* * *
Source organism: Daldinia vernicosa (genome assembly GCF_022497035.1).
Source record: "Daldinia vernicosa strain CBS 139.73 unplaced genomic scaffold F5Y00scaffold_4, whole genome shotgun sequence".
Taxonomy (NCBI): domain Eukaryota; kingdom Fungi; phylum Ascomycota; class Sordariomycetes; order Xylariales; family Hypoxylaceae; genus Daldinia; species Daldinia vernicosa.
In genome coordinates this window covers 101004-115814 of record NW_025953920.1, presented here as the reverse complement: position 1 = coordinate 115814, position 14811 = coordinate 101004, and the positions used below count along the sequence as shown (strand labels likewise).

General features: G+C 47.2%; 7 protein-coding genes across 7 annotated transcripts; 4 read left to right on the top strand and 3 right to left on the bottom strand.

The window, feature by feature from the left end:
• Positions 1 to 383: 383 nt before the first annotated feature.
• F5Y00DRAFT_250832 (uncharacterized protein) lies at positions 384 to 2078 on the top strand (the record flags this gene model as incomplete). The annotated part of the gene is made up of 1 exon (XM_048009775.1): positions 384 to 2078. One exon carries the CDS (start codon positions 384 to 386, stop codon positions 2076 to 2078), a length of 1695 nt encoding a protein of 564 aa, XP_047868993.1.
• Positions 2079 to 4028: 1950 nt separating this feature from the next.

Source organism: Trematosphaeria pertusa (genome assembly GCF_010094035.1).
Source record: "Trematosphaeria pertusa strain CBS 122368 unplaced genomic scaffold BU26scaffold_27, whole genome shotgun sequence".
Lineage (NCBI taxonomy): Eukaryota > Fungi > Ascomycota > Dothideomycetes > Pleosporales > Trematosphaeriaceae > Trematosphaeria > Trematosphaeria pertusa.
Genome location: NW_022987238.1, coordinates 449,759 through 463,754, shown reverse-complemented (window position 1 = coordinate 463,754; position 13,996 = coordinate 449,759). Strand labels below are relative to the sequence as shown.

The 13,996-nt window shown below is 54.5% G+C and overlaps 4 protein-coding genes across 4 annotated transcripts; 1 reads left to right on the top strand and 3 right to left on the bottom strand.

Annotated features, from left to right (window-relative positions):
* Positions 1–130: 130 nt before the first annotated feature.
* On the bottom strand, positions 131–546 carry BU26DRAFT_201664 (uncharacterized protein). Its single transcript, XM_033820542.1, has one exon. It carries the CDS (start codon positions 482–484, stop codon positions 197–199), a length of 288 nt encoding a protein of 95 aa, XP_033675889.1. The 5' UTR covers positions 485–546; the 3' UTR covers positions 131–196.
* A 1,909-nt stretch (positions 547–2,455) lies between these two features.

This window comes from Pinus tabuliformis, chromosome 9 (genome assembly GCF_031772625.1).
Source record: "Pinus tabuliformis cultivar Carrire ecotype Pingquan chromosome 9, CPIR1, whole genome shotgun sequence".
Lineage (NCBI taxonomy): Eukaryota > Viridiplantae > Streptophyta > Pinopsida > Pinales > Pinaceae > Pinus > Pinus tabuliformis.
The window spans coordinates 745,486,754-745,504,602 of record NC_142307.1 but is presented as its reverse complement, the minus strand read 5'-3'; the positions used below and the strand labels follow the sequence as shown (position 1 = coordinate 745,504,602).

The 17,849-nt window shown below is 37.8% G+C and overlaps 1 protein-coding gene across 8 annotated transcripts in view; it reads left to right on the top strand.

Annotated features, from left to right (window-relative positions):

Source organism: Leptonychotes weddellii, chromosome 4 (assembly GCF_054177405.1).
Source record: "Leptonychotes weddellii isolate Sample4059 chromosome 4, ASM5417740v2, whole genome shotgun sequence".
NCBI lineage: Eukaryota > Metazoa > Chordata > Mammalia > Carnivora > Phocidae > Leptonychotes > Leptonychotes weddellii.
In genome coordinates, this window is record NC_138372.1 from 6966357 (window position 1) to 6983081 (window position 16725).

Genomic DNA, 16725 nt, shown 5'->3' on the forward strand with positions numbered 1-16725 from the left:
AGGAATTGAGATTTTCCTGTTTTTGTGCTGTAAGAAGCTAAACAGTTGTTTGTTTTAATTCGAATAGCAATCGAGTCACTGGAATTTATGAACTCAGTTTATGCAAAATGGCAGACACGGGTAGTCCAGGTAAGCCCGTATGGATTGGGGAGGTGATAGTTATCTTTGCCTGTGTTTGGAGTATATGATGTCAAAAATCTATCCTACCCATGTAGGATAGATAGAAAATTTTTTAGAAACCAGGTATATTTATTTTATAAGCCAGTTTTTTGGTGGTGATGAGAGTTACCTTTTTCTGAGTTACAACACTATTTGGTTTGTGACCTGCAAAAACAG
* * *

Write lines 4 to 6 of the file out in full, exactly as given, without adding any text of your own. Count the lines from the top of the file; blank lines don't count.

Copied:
In genome coordinates this window covers 101004-115814 of record NW_025953920.1, presented here as the reverse complement: position 1 = coordinate 115814, position 14811 = coordinate 101004, and the positions used below count along the sequence as shown (strand labels likewise).

General features: G+C 47.2%; 7 protein-coding genes across 7 annotated transcripts; 4 read left to right on the top strand and 3 right to left on the bottom strand.

The window, feature by feature from the left end: